The role of curved screens in tomorrow’s connected car
Desi Aleksandrova, Marketing Communications Manager
July 14, 2020
The global automotive displays market is forecast to double between 2018 and 2025, reaching $30Bn by 2025 according to Global Market Insights. Although research suggests that car sales are only expected to increase by 25% over the same period, the increase in displays sales is driven by the incorporation of larger and more displays in the car interior.
Most cars today feature glass displays and they are often the only flat surface in the entire vehicle – every other surface is curved, shaped and flowing making it challenging to seamlessly integrate the larger and multiple displays needed for tomorrow’s connected cockpit. The drive toward larger and more displays in vehicles therefore creates a need for displays which conform to the contours of the automotive interior.
These curved displays will have a function that is more important than just bringing design aesthetic. They will play an important role in improving the user safety and experience too.
In-vehicle displays are increasingly being used to enhance car safety features. These displays work in combination with multiple sensors and cameras around the car that can warn of hazards on the road. In tomorrow’s connected cars these displays will ideally need to conform naturally to the curved surfaces of the car and be unobtrusive when not displaying information. For example a curved display on the A-pillar of the car can show the driver what is behind the pillar when combined with external cameras and sensors. Curved displays can also be used as 'digital' side-view mirrors to increase safety by widening the field of view to eliminate blind spots as well as contributing to fuel efficiency in comparison with the external side-view mirrors.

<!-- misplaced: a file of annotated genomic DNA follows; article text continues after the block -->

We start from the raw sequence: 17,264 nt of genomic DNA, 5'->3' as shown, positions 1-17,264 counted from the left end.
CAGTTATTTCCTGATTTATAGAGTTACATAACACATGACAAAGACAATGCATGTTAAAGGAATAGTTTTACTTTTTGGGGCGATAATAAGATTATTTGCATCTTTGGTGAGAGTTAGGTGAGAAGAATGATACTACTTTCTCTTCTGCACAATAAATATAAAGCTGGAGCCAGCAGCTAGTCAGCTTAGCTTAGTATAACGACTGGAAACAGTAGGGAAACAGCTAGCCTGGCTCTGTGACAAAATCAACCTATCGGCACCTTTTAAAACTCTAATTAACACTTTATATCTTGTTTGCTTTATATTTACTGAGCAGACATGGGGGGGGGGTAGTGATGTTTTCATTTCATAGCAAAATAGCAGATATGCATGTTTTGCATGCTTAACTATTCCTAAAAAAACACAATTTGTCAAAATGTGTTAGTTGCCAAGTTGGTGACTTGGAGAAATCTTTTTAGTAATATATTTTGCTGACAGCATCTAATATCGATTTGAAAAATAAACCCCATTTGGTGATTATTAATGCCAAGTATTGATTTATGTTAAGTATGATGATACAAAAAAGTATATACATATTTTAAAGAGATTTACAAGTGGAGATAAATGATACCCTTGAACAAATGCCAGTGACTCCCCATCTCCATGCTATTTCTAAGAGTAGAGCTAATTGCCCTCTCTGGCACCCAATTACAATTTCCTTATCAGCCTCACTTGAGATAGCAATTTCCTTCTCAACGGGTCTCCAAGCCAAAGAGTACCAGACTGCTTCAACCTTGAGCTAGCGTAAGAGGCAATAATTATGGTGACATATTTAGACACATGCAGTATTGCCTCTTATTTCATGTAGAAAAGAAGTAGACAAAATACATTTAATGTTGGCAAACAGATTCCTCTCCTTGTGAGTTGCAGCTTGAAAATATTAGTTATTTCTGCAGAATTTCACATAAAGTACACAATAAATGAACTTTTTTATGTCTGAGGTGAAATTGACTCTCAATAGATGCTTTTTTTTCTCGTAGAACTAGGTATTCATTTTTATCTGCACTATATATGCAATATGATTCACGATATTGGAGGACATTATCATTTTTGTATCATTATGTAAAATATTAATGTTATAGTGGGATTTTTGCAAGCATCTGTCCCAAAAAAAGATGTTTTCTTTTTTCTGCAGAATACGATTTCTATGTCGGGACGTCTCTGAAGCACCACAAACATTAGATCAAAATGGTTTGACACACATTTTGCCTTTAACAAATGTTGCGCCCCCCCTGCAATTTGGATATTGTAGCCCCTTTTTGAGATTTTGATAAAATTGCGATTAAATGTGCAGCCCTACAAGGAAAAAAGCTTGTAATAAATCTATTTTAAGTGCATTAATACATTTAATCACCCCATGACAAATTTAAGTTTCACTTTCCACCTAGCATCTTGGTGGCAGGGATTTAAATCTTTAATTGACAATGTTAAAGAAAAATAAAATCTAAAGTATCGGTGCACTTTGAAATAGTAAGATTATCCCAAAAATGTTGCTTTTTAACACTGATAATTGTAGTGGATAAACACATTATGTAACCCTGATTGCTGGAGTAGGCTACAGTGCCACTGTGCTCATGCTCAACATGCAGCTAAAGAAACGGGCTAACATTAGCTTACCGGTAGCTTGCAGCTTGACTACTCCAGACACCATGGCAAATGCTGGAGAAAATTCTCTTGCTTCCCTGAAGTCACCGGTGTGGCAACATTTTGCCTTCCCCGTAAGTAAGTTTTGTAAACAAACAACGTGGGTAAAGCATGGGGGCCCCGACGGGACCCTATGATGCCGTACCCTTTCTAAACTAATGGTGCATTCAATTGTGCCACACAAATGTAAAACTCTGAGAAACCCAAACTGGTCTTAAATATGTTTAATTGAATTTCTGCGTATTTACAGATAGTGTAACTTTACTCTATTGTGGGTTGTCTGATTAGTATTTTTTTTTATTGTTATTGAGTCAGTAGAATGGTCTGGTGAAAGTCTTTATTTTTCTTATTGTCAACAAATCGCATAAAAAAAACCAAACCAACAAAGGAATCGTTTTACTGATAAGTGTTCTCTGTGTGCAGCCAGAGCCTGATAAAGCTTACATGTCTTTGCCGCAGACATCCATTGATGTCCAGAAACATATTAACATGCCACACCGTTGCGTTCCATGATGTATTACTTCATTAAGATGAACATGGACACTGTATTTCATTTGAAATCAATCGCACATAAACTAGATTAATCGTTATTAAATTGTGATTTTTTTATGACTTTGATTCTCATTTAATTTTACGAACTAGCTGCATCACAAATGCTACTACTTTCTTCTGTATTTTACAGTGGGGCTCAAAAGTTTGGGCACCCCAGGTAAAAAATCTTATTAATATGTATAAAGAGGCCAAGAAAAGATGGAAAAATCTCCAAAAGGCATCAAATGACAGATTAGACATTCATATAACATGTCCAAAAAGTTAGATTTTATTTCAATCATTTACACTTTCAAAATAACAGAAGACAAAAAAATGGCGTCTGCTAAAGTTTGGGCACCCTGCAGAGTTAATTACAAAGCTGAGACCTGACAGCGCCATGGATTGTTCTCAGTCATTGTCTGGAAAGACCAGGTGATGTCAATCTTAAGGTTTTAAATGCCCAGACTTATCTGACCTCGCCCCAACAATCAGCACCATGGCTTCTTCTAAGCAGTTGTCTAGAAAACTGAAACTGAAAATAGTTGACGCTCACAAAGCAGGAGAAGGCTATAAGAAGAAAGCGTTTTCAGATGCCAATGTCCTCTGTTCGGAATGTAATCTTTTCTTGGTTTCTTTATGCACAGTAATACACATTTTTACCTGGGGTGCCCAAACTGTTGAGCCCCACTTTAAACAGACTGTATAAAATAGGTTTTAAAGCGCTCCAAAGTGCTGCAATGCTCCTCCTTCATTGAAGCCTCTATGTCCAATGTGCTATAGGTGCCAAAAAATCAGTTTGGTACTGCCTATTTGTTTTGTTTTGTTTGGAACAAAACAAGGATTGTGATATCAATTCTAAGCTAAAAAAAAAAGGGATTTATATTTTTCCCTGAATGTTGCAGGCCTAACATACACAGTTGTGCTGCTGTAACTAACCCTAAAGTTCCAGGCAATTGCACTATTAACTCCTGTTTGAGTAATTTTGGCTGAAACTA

There is a continued convergence of consumer electronics and automotive industries, and the proliferation of displays in cars is a key part of that. The HMI has always been driver-centric and to some extent today, part of the car’s interior must be designed around the flat glass display, rather than the other way round.
As we gradually transition to more and more vehicle autonomy we are likely to see the HMI spread out and be less driver centric – a more democratised control of the vehicle across multiple occupants. This spreading out will happen not only in a physical way in terms of multiple HMI locations, but also in a functional way – where occupants work or entertain themselves in new ways.
Curved and shaped displays are needed to create these “smart surfaces” around each occupant. The screen area can be ‘hidden until lit’ at times and can be used to create a welcoming and reassuring ambience at other times.
Personalisable and customisable car interiors
The ways we will be spending time in tomorrow’s connected cars will be different. This creates an opportunity to provide customisable and downloadable elements of HMI. In the future, shared mobility vehicles can be configured and personalised - each passenger will be able to feel like they are using their own vehicle, in the same way people can select their mobile device screen background.
Flexible display technologies will allow car designers to design the cockpit of the car without constraints and deliver automotive HMIs of the future. Non-flat and non-rectangular displays present both new system design challenges and opportunities. Automotive flexible displays will typically require lamination and assembly into a shaped cover lens or “window” which is likely to be specific to the vehicle interior design. In many cases, the HMI features enabled by the conformed display will also require the development of additional systems and software. From a supply chain perspective a more holistic design is needed for both the active and passive surfaces flowing seamlessly together. Designing displays around the car and not the other way round will likely bring those in the supply chain (display makers, Tier 1s and OEMs) to work in a more collaborative way.
Finally, curved surface-integrated displays must meet strict automotive requirements and last for the life of the vehicle. That is one reason why LCD is the dominant display technology in cars today, while flexible OLED has not been widely used in vehicles. FlexEnable’s OLCD technology addresses the need for conformed and shaped displays, while also meeting the automotive requirements. This is achieved by using many of the existing materials, processes and supply chain for automotive qualified LCD displays.
Working closely with automotive partners, FlexEnable is already developing display prototypes for cars. For more information on OLCD, please get in touch with us at email@example.com.
Share this article: